In your role, you have joined the Great Britain team not just for the major competitions, but also for events such as the exhibition games against Johns Hopkins in 2007 and the GB try-out at Hemel Hempstead in 2008. How important has it been for you to attend these other events?

I consider these domestic events to be enormously important. Alan Smith (GB’s General Manager) and I have tried to further two basic goals during our tenures with the GB programme. First, we wish to see GB achieve as much success as it can at the international level. And, second, we wish to further the development of GB-based ballplayers who have the requisite skill and level of commitment to participate in the GB programme. Events such as the JHU friendlies, the Hemel Hempstead trial and the recent Taunton event (against Marcus Trescothick’s “Bangers”) are consistent with this latter goal, and, as they occur on domestic soil, they serve the additional purposes of exposing elements of the British public to the great game of baseball and to the GB programme.

How does attending an event such as the one-day GB try-out at Hemel Hempstead fit in with your week-to-week schedule in the US?

Candidly, it does not fit in very well! I work full-time in Connecticut as a real estate lawyer, so any time spent with GB Baseball involves weekends and/or holiday time. For brief events such as the Hemel Hempstead trial, I typically catch a red-eye flight from New York to Heathrow on Friday evening and then return to New York on Sunday afternoon. This type of schedule does enable me to avoid missing work, but it also means that I occasionally lose a weekend with my 3 little girls.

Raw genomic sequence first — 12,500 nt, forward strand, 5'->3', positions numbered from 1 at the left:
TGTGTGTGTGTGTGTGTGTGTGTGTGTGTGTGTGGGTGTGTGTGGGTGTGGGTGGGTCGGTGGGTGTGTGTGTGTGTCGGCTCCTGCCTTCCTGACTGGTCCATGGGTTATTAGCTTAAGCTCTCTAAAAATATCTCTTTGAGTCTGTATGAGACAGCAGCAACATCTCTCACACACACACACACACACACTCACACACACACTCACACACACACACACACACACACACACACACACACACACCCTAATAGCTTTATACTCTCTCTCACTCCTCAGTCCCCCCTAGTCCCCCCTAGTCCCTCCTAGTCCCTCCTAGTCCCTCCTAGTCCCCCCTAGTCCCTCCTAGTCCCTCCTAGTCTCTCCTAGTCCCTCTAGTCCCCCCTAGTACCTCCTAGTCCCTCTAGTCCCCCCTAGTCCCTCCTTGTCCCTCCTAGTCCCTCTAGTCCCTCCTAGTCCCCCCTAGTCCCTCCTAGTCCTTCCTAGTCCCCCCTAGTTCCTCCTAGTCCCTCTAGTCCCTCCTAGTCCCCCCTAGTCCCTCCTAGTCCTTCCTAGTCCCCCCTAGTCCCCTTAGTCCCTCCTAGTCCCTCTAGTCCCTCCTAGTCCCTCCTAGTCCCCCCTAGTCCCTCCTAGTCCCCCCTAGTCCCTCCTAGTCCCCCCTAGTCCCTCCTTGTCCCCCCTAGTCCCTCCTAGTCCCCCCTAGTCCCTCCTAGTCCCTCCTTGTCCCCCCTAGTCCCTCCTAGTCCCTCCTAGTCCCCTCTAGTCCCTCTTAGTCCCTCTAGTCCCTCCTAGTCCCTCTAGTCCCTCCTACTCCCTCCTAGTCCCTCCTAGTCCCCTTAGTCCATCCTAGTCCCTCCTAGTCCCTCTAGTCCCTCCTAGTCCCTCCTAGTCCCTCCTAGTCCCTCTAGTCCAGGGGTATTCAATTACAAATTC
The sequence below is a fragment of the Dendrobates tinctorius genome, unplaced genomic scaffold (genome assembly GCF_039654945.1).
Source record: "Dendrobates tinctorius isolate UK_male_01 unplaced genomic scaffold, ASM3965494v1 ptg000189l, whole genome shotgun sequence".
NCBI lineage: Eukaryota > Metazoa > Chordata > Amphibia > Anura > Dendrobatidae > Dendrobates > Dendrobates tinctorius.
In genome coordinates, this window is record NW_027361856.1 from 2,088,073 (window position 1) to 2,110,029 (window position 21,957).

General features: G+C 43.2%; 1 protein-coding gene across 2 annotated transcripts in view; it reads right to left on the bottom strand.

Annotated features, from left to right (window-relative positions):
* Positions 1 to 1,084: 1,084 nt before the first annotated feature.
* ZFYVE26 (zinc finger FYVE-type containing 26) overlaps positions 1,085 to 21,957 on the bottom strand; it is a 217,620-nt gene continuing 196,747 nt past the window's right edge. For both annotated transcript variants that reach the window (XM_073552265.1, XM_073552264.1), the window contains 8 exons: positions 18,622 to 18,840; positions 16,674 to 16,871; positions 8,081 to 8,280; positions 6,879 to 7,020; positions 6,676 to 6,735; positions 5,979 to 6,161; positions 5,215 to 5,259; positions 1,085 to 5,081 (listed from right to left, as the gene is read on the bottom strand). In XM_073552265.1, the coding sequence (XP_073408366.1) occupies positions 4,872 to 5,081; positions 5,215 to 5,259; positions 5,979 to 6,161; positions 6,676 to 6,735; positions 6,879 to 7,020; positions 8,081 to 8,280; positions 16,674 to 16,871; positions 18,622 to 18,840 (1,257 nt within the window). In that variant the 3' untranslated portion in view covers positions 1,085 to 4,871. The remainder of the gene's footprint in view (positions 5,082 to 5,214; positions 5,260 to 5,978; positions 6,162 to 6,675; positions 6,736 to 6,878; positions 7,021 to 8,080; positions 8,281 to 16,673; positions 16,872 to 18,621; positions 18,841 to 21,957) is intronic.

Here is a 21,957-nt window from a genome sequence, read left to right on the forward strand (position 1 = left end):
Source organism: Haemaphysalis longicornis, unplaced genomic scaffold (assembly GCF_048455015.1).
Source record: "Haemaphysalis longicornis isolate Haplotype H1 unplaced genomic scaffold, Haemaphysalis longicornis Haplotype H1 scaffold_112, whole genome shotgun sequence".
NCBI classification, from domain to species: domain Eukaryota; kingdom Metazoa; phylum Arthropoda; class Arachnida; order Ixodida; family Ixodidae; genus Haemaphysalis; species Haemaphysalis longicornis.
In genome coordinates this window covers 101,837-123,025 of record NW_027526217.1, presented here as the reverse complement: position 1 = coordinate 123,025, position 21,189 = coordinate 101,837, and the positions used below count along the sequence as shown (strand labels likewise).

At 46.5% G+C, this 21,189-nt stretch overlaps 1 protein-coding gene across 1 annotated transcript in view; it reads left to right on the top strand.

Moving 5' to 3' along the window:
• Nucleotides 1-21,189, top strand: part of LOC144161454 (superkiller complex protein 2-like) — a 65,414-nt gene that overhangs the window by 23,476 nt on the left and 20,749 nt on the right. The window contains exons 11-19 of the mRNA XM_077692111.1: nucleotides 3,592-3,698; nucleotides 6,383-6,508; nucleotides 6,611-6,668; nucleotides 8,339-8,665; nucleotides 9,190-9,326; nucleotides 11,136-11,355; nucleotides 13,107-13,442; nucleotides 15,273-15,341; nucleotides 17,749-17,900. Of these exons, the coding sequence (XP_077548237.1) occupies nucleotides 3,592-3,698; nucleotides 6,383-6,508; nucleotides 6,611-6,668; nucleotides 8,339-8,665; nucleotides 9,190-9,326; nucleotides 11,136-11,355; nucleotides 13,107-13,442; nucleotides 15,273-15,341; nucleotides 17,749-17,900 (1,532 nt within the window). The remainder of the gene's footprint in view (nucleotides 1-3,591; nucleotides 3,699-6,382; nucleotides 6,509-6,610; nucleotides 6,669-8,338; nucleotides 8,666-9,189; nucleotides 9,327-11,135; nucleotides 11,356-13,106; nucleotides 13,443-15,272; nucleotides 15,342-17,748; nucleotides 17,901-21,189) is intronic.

What are you most looking forward to about the 2009 Baseball World Cup?

It will be a true privilege to have the opportunity to compete against some of the top baseball nations in the world. For example, our first game in Moscow will be against Japan, the reigning World Baseball Classic title winner. I’m very excited to see what we can do against the world’s best. I’m also just looking forward to working with our players and other coaches again. That, too, is a privilege for me.

What realistic aims should Team GB have for the tournament?

Assuming that we have sufficient funding to prepare adequately for the event and to put together our strongest-possible roster, we should advance to the second round. And, from there, anything is possible.

What do you think the future will hold for Team GB and British baseball as a whole?

I am reluctant to speculate about the future of Team GB, but I will say that Team GB’s near future will be shaped largely by our performance in the 2009 World Cup and by the reinstatement (or lack of reinstatement) of baseball as an Olympic sport.

As for British baseball as a whole, I think the future depends primarily on the continued growth of domestic youth baseball, as youth participation is crucial to attracting popular attention and funding support for the game. The BBF has made significant recent headway in terms of increasing youth participation, and I am hopeful that strong performances by Team GB on the international stage will also play a role in attracting British children to baseball.

In 3 weeks’ time, BaseballGB will publish the third in a series of Q&As with Great Britain team members.